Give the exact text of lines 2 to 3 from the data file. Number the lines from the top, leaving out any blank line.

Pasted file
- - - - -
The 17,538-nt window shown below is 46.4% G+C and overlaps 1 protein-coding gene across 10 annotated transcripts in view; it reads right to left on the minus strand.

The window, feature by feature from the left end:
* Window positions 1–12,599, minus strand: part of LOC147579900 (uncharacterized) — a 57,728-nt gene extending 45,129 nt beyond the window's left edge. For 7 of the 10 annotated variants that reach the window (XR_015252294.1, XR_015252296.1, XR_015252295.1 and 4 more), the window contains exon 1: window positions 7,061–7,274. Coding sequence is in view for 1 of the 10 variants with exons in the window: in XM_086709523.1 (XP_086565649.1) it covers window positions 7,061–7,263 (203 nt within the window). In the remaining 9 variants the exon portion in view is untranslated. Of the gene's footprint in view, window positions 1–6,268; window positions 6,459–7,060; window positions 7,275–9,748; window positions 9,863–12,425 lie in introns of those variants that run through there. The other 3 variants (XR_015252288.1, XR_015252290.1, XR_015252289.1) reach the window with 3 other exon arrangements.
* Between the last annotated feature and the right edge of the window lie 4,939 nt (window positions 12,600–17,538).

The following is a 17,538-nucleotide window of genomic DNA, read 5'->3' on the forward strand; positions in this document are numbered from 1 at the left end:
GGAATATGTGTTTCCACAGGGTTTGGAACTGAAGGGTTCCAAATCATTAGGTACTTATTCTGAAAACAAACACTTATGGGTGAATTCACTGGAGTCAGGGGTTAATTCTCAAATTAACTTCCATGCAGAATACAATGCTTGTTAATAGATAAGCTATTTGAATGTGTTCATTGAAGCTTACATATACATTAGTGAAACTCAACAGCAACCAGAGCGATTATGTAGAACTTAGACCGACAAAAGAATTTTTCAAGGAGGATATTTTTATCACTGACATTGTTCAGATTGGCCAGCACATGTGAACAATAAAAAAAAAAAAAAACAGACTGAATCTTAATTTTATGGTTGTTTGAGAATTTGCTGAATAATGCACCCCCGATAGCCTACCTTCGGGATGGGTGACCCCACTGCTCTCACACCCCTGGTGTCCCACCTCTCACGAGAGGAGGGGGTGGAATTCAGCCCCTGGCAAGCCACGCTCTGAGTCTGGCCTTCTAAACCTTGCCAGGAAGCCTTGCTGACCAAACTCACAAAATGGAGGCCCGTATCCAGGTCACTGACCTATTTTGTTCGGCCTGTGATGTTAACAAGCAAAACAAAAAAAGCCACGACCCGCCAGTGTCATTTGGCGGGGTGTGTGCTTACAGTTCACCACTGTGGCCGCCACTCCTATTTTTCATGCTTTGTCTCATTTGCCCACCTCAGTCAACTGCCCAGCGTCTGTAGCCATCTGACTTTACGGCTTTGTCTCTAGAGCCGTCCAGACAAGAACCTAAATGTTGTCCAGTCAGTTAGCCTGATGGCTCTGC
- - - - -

The window, feature by feature from the left end:
* Window positions 1–12,599, minus strand: part of LOC147579900 (uncharacterized) — a 57,728-nt gene extending 45,129 nt beyond the window's left edge. For 7 of the 10 annotated variants that reach the window (XR_015252294.1, XR_015252296.1, XR_015252295.1 and 4 more), the window contains exon 1: window positions 7,061–7,274. Coding sequence is in view for 1 of the 10 variants with exons in the window: in XM_086709523.1 (XP_086565649.1) it covers window positions 7,061–7,263 (203 nt within the window). In the remaining 9 variants the exon portion in view is untranslated. Of the gene's footprint in view, window positions 1–6,268; window positions 6,459–7,060; window positions 7,275–9,748; window positions 9,863–12,425 lie in introns of those variants that run through there. The other 3 variants (XR_015252288.1, XR_015252290.1, XR_015252289.1) reach the window with 3 other exon arrangements.